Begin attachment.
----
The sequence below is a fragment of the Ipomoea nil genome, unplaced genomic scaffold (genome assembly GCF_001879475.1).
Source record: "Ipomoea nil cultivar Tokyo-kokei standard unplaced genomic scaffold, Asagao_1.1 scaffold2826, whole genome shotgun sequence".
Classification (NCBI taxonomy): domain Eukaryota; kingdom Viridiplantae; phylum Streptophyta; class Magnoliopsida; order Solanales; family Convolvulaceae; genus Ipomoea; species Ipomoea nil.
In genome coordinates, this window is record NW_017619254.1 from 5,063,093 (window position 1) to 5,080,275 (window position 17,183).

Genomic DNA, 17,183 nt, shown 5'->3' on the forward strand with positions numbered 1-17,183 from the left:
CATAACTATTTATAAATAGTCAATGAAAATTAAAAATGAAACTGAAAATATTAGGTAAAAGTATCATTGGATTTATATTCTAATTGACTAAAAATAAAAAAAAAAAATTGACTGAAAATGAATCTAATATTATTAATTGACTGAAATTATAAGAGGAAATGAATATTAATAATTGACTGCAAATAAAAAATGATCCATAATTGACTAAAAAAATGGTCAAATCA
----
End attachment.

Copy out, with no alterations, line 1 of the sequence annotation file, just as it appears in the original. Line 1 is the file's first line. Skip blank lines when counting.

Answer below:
The sequence below is a fragment of the Ipomoea nil genome, unplaced genomic scaffold (genome assembly GCF_001879475.1).